The most common discriminatory traditional practices that occur across the global south regions include child marriage (Asia-Pacific, Sub-Saharan Africa and MENA), Female Genital Cutting (FGC) (Asia-Pacific, Sub-Saharan Africa, MENA, and Latin America, specifically Colombia), and honour killings (Asia-Pacific and MENA). Young women, who may not have full agency over decisions concerning their bodies and sexuality, find themselves caught between the burden of harmful traditional practices and the dangers of newly emergent practices such as gang harassment and human trafficking.
In the region, the practice of Female Genital Cutting (FGC) is most commonly practiced in Indonesia and traditionally practiced by eight ethnic groups within the country. It is also prevalent among the Bohra Muslim communities in Pakistan and India. Honour killings are common in Afghanistan and Pakistan. Young women and girls who express the desire to marry someone of their own choosing and to further their education become victims of honour killings.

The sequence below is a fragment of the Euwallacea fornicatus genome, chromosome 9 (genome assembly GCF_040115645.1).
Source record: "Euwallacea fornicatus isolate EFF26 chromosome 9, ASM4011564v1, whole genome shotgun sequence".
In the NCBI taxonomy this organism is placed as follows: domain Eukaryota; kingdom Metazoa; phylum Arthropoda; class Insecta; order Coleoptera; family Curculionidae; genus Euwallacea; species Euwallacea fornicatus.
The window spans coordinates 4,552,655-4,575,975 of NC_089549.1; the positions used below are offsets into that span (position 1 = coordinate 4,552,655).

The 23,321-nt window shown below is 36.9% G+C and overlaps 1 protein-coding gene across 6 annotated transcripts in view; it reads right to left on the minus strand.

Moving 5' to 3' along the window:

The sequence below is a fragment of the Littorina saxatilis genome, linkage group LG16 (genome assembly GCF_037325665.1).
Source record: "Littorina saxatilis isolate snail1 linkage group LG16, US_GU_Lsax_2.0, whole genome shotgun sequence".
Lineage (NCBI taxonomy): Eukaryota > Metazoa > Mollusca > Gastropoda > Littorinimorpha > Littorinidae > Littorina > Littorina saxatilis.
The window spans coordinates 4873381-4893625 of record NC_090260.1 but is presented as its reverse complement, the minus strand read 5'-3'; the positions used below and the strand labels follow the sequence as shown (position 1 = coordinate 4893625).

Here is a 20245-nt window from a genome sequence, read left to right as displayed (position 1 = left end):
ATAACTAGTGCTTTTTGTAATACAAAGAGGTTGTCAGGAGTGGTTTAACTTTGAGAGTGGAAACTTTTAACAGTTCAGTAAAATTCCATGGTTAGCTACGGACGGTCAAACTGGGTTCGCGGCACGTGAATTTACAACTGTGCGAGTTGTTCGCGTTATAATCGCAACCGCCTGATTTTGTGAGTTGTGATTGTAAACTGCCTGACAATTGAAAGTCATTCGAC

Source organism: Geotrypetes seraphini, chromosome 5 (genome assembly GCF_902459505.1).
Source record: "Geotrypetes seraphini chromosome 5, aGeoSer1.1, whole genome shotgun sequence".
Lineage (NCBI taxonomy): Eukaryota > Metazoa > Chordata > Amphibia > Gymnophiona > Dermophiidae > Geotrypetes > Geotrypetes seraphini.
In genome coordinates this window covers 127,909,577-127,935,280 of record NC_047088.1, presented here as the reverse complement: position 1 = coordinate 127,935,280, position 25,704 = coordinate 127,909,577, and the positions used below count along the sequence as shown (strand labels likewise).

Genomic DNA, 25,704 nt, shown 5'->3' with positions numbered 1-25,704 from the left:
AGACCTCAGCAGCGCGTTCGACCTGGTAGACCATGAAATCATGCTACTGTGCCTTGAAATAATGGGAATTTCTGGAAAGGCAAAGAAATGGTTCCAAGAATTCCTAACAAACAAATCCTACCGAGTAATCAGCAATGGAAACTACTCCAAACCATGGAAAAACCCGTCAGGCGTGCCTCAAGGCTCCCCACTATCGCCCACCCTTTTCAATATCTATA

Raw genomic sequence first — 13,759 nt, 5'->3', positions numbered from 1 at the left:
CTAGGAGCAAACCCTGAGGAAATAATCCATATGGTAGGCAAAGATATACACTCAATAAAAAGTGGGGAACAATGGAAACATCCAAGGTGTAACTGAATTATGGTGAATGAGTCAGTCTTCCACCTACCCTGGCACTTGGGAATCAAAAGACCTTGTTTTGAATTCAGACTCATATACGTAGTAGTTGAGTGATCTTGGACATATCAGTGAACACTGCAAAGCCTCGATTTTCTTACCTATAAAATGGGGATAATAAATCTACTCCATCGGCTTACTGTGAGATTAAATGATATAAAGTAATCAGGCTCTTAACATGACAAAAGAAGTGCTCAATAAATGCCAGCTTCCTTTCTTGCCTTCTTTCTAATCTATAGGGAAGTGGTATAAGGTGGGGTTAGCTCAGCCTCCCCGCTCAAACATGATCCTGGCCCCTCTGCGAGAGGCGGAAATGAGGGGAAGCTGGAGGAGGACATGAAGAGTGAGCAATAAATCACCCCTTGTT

The ICPD PoA called for the total elimination of FGC, the practice of partial or total removal of the female genitalia or other injury to the female genital organs for non-medical reasons. There are an estimated 130–140 million girls and women who have been subjected to this practice and 3 million girls are at risk of it every year. Most women who have experienced FGC live in one of the 28 countries in Africa and the Middle East – nearly half of them in just two countries: Egypt and Ethiopia.